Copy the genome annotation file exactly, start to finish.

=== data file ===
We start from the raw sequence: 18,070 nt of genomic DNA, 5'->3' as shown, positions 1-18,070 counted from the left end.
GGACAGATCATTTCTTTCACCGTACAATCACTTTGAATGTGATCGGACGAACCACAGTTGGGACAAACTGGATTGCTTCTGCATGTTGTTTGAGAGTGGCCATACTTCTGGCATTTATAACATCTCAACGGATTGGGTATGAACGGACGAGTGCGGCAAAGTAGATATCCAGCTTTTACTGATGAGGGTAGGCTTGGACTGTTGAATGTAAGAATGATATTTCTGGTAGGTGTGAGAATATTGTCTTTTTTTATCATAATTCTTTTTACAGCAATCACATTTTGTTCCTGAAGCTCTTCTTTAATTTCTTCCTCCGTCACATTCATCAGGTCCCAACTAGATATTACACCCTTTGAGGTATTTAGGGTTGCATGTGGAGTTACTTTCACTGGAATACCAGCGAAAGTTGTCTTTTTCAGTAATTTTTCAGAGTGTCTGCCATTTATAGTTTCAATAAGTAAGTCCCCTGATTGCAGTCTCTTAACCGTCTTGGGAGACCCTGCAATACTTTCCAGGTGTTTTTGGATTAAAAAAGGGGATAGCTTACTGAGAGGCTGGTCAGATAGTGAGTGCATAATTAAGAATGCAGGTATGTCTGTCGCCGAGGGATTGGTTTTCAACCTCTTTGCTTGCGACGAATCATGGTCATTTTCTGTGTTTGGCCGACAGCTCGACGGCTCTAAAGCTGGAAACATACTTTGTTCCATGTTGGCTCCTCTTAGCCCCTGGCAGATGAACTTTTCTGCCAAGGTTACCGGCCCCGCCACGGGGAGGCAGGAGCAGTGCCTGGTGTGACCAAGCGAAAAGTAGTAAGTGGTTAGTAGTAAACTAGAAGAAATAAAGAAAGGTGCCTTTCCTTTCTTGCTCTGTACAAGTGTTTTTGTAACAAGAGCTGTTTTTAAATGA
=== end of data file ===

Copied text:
We start from the raw sequence: 18,070 nt of genomic DNA, 5'->3' as shown, positions 1-18,070 counted from the left end.
GGACAGATCATTTCTTTCACCGTACAATCACTTTGAATGTGATCGGACGAACCACAGTTGGGACAAACTGGATTGCTTCTGCATGTTGTTTGAGAGTGGCCATACTTCTGGCATTTATAACATCTCAACGGATTGGGTATGAACGGACGAGTGCGGCAAAGTAGATATCCAGCTTTTACTGATGAGGGTAGGCTTGGACTGTTGAATGTAAGAATGATATTTCTGGTAGGTGTGAGAATATTGTCTTTTTTTATCATAATTCTTTTTACAGCAATCACATTTTGTTCCTGAAGCTCTTCTTTAATTTCTTCCTCCGTCACATTCATCAGGTCCCAACTAGATATTACACCCTTTGAGGTATTTAGGGTTGCATGTGGAGTTACTTTCACTGGAATACCAGCGAAAGTTGTCTTTTTCAGTAATTTTTCAGAGTGTCTGCCATTTATAGTTTCAATAAGTAAGTCCCCTGATTGCAGTCTCTTAACCGTCTTGGGAGACCCTGCAATACTTTCCAGGTGTTTTTGGATTAAAAAAGGGGATAGCTTACTGAGAGGCTGGTCAGATAGTGAGTGCATAATTAAGAATGCAGGTATGTCTGTCGCCGAGGGATTGGTTTTCAACCTCTTTGCTTGCGACGAATCATGGTCATTTTCTGTGTTTGGCCGACAGCTCGACGGCTCTAAAGCTGGAAACATACTTTGTTCCATGTTGGCTCCTCTTAGCCCCTGGCAGATGAACTTTTCTGCCAAGGTTACCGGCCCCGCCACGGGGAGGCAGGAGCAGTGCCTGGTGTGACCAAGCGAAAAGTAGTAAGTGGTTAGTAGTAAACTAGAAGAAATAAAGAAAGGTGCCTTTCCTTTCTTGCTCTGTACAAGTGTTTTTGTAACAAGAGCTGTTTTTAAATGA